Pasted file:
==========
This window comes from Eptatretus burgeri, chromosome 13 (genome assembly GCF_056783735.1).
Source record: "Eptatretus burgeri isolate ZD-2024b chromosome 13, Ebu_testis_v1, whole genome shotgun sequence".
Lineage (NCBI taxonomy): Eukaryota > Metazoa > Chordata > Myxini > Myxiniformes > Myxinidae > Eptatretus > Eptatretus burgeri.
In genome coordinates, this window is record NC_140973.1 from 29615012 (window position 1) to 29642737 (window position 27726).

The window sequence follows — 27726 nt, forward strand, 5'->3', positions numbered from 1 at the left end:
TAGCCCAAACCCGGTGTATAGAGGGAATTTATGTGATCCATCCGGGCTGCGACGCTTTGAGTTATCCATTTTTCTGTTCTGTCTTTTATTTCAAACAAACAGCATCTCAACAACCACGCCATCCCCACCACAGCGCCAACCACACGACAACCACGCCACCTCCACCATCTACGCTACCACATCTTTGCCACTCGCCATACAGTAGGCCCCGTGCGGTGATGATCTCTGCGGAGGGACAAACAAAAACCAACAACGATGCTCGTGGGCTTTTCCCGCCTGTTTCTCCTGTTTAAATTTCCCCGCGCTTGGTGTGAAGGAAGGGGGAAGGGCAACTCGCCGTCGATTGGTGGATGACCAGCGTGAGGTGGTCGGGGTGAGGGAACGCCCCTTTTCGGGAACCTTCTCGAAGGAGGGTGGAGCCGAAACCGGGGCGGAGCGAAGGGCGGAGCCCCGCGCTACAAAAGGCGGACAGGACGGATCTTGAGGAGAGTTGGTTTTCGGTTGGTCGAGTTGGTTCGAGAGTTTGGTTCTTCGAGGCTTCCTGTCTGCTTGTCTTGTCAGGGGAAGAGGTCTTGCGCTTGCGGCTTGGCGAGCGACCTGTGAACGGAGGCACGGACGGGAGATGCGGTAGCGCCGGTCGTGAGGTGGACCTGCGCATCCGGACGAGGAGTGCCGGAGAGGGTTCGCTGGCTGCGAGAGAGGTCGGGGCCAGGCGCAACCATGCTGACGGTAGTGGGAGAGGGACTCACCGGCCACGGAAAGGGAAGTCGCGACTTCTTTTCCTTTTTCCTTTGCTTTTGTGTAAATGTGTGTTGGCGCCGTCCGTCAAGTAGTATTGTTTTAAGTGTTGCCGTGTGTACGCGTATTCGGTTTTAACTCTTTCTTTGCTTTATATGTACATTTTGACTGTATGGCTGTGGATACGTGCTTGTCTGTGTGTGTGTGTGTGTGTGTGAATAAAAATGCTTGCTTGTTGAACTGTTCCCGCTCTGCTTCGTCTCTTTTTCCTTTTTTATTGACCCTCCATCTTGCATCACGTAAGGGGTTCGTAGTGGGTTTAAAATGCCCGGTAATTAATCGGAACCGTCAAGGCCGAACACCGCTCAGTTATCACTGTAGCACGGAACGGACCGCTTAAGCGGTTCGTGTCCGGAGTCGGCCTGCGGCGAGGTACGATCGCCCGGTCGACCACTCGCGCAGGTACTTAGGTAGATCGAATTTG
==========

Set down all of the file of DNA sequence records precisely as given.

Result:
This window comes from Eptatretus burgeri, chromosome 13 (genome assembly GCF_056783735.1).
Source record: "Eptatretus burgeri isolate ZD-2024b chromosome 13, Ebu_testis_v1, whole genome shotgun sequence".
Lineage (NCBI taxonomy): Eukaryota > Metazoa > Chordata > Myxini > Myxiniformes > Myxinidae > Eptatretus > Eptatretus burgeri.
In genome coordinates, this window is record NC_140973.1 from 29615012 (window position 1) to 29642737 (window position 27726).

The window sequence follows — 27726 nt, forward strand, 5'->3', positions numbered from 1 at the left end:
TAGCCCAAACCCGGTGTATAGAGGGAATTTATGTGATCCATCCGGGCTGCGACGCTTTGAGTTATCCATTTTTCTGTTCTGTCTTTTATTTCAAACAAACAGCATCTCAACAACCACGCCATCCCCACCACAGCGCCAACCACACGACAACCACGCCACCTCCACCATCTACGCTACCACATCTTTGCCACTCGCCATACAGTAGGCCCCGTGCGGTGATGATCTCTGCGGAGGGACAAACAAAAACCAACAACGATGCTCGTGGGCTTTTCCCGCCTGTTTCTCCTGTTTAAATTTCCCCGCGCTTGGTGTGAAGGAAGGGGGAAGGGCAACTCGCCGTCGATTGGTGGATGACCAGCGTGAGGTGGTCGGGGTGAGGGAACGCCCCTTTTCGGGAACCTTCTCGAAGGAGGGTGGAGCCGAAACCGGGGCGGAGCGAAGGGCGGAGCCCCGCGCTACAAAAGGCGGACAGGACGGATCTTGAGGAGAGTTGGTTTTCGGTTGGTCGAGTTGGTTCGAGAGTTTGGTTCTTCGAGGCTTCCTGTCTGCTTGTCTTGTCAGGGGAAGAGGTCTTGCGCTTGCGGCTTGGCGAGCGACCTGTGAACGGAGGCACGGACGGGAGATGCGGTAGCGCCGGTCGTGAGGTGGACCTGCGCATCCGGACGAGGAGTGCCGGAGAGGGTTCGCTGGCTGCGAGAGAGGTCGGGGCCAGGCGCAACCATGCTGACGGTAGTGGGAGAGGGACTCACCGGCCACGGAAAGGGAAGTCGCGACTTCTTTTCCTTTTTCCTTTGCTTTTGTGTAAATGTGTGTTGGCGCCGTCCGTCAAGTAGTATTGTTTTAAGTGTTGCCGTGTGTACGCGTATTCGGTTTTAACTCTTTCTTTGCTTTATATGTACATTTTGACTGTATGGCTGTGGATACGTGCTTGTCTGTGTGTGTGTGTGTGTGTGTGAATAAAAATGCTTGCTTGTTGAACTGTTCCCGCTCTGCTTCGTCTCTTTTTCCTTTTTTATTGACCCTCCATCTTGCATCACGTAAGGGGTTCGTAGTGGGTTTAAAATGCCCGGTAATTAATCGGAACCGTCAAGGCCGAACACCGCTCAGTTATCACTGTAGCACGGAACGGACCGCTTAAGCGGTTCGTGTCCGGAGTCGGCCTGCGGCGAGGTACGATCGCCCGGTCGACCACTCGCGCAGGTACTTAGGTAGATCGAATTTG